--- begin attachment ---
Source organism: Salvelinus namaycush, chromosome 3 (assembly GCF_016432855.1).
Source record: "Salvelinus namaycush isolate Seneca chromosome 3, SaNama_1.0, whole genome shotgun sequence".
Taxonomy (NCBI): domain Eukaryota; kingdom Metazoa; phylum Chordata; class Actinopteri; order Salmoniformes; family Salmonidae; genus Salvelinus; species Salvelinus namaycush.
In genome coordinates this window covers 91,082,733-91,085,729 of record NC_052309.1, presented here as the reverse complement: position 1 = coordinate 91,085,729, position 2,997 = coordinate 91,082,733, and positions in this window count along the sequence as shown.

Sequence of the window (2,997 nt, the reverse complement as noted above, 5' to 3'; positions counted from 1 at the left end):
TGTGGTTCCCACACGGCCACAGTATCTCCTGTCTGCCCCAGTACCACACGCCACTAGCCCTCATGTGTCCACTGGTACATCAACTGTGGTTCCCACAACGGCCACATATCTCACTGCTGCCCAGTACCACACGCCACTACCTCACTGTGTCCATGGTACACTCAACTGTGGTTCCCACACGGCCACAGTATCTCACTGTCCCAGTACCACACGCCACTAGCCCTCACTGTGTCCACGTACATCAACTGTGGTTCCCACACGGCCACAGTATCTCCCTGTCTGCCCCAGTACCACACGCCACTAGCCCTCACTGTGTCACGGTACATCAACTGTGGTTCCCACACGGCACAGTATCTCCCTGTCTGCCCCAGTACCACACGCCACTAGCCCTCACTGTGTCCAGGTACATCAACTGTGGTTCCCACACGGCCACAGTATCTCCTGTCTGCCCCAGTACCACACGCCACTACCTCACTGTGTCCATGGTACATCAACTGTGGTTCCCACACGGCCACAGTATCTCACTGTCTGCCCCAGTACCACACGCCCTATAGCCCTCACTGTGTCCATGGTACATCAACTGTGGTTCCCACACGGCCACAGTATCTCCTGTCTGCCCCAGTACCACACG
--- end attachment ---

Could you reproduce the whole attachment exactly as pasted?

Source organism: Salvelinus namaycush, chromosome 3 (assembly GCF_016432855.1).
Source record: "Salvelinus namaycush isolate Seneca chromosome 3, SaNama_1.0, whole genome shotgun sequence".
Taxonomy (NCBI): domain Eukaryota; kingdom Metazoa; phylum Chordata; class Actinopteri; order Salmoniformes; family Salmonidae; genus Salvelinus; species Salvelinus namaycush.
In genome coordinates this window covers 91,082,733-91,085,729 of record NC_052309.1, presented here as the reverse complement: position 1 = coordinate 91,085,729, position 2,997 = coordinate 91,082,733, and positions in this window count along the sequence as shown.

Sequence of the window (2,997 nt, the reverse complement as noted above, 5' to 3'; positions counted from 1 at the left end):
TGTGGTTCCCACACGGCCACAGTATCTCCTGTCTGCCCCAGTACCACACGCCACTAGCCCTCATGTGTCCACTGGTACATCAACTGTGGTTCCCACAACGGCCACATATCTCACTGCTGCCCAGTACCACACGCCACTACCTCACTGTGTCCATGGTACACTCAACTGTGGTTCCCACACGGCCACAGTATCTCACTGTCCCAGTACCACACGCCACTAGCCCTCACTGTGTCCACGTACATCAACTGTGGTTCCCACACGGCCACAGTATCTCCCTGTCTGCCCCAGTACCACACGCCACTAGCCCTCACTGTGTCACGGTACATCAACTGTGGTTCCCACACGGCACAGTATCTCCCTGTCTGCCCCAGTACCACACGCCACTAGCCCTCACTGTGTCCAGGTACATCAACTGTGGTTCCCACACGGCCACAGTATCTCCTGTCTGCCCCAGTACCACACGCCACTACCTCACTGTGTCCATGGTACATCAACTGTGGTTCCCACACGGCCACAGTATCTCACTGTCTGCCCCAGTACCACACGCCCTATAGCCCTCACTGTGTCCATGGTACATCAACTGTGGTTCCCACACGGCCACAGTATCTCCTGTCTGCCCCAGTACCACACG